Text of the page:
Otsego’s new estimates

TONTOGANY – However Otsego’s school board decides to fund a new elementary school, or even whether to
develop a central campus, there are voters who want to have a say in the decision.
The board spent 45 minutes Monday night answering questions about funding for the proposed Phase 2 of the
district’s facilities plan, and defending decisions already made.
Tammy McClellan, of Weston, wanted to know why the board wasn’t seeking voter approval for a centralized
elementary school.
Board member Lisa Hatfield told her no decision had been made.
However, at the board’s May meeting, the board voted 5-0 to proceed with a central campus as well as
Phase 2 of the construction plan, which called for replacing elementary schools.
Michael Head, also of Weston, was looking for more information on the lease-purchase option for funding a
new school, and the ramifications if the district couldn’t meet its payment obligations. He also asked
the board to give voters a chance to have a say. "The big fear that we have is it would not go to
the voters first."
Board member Elizabeth Gorski pointed out the "huge expense" of operating three elementaries,
and the lack of voter support at the polls for additional operating money to keep the schools open.
"It’s difficult to get voter support where it counts: the money," she stated.
Board members have made it clear they support one elementary school, located on the Tontogany campus. The
school, for prekindergarten through fifth grade, would be located on the southwest corner of the campus
on land already purchased by the district.
"I’m considering any option out there," stated Hatfield, adding that she "absolutely"
would consider choosing an option without going to the voters.
Board President Jamie Harter admitted that, on principle alone, a major decision that did not appear
before voters could alienate even a lot of project supporters. But he also said he was not going to
apologize because he didn’t think it right to educate Otsego students in 100-year-old facilities.
As for a decision on a lease-purchase option, the board was still gathering information, he said, and
plans to meet with a financial adviser. He called the funding option "intriguing."
Superintendent Jim Garber told the crowd that the board has an Aug. 10 deadline to make a decision on
whether to fund a new elementary through a traditional bond issue, or by a lease-purchase agreement.
That date is the deadline to put an issue on the November ballot.
Weston residents Jim Repolesk and Tom Zulch each asked questions already addressed by the board,
including members’ reason for closing Weston Elementary instead of the Haskins building, which is much
smaller, and whether additional attempts with the Ohio School Facilities Commission would result in
waivers for three elementaries.
Hatfield jumped on the comments, obviously frustrated. "We are doing the best that we can with what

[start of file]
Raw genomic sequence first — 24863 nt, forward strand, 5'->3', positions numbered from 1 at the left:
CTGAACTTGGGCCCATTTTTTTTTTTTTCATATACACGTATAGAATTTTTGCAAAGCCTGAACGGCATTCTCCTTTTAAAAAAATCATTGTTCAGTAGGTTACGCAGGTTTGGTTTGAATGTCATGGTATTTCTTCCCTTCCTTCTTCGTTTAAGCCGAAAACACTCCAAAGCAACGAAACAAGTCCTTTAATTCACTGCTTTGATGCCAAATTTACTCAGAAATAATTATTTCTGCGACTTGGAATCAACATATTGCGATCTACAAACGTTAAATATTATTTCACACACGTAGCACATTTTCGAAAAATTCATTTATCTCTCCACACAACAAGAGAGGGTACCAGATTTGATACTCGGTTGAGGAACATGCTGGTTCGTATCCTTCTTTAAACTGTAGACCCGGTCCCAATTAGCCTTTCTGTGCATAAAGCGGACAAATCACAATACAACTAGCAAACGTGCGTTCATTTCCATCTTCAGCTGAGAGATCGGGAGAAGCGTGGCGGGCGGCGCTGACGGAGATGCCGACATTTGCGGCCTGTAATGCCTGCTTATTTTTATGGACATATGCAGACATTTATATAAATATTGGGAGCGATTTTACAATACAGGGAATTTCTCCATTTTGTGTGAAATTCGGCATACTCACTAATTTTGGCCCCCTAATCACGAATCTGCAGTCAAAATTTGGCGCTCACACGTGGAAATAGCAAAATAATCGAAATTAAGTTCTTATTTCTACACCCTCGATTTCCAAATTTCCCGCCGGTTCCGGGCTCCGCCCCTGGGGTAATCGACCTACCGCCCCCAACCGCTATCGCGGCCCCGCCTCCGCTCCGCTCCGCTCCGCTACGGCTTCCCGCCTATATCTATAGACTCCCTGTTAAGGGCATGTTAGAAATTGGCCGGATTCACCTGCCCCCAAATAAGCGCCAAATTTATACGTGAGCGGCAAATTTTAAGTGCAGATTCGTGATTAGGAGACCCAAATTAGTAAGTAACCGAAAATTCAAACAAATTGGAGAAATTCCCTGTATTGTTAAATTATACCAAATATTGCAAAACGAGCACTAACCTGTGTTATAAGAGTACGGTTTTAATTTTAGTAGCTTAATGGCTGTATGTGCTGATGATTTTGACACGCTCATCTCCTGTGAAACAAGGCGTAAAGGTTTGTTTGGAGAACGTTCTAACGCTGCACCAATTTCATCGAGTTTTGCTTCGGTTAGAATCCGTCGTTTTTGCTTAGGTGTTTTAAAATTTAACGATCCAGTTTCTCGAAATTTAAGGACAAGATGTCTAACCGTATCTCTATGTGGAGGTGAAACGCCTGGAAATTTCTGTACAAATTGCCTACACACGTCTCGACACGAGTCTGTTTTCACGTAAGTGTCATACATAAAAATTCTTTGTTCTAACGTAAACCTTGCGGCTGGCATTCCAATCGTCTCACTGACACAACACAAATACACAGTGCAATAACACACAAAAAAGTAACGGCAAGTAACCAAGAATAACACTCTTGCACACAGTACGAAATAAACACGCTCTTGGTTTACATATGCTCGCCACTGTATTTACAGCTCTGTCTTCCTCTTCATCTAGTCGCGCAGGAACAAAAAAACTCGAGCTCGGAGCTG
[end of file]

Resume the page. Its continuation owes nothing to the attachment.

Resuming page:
we’re given," she stated. "I am not going to sit and rehash old stuff anymore" – earning
applause from a large sector of the audience.
"It is so time to move this district in another direction," said rural Haskins resident Laurie
Limes, who helped lead the campaign to fund the new high school. "This is not a Weston issue, a
Haskins issue, a Tontogany issue, a Grand Rapids issue. This is an Otsego issue." Cost-wise, a
central campus "is our only option."
Mary Gase, of Plain Township, asked about the availability of federal stimulus money for the new school.

"We are exploring all of our options. Would we really be doing our jobs if we didn’t try every
option?" answered district Treasurer Pam Harrington.
Garber had new cost estimates to share, updated since a community meeting Wednesday where he explained
further the lease-purchase options.
The total cost of new construction in the district has been set at $39,825,920, which includes the new
high school and renovations to the junior high. The state has agreed to pay 55 percent of that cost,
leaving 45 percent, or $17,921,664, as the local share.
According to Garber, Otsego has had a bump in its credit with the state, up to $13,733,400.
The local share, minus the credit with the state, leaves $4,188,262 as the amount the district needs to
cover, whether through a bond issue or lease-purchase agreement.
Garber said the local estimate has dropped, since he has eliminated the idea of adding five classrooms to
the junior high building.
With a bond issue, taxpayers would have to approve a 1.21-mill property tax (down from the previous
1.5-mill estimate), which would cost the owner of a home with market value of $100,000 about $37.04 a
year.
Whatever decision is made with a new elementary, the district still will need new operating money in
2010-11, even after cutting $1.5 million from its budget in the past 10 months.
Also at the meeting, the board accepted the resignations of Elaine Schroeder as Weston library aide, and
Ginger McDaniel, secretary at Weston.
The board set its next meeting for 7 a.m. on June 29 in the high school library.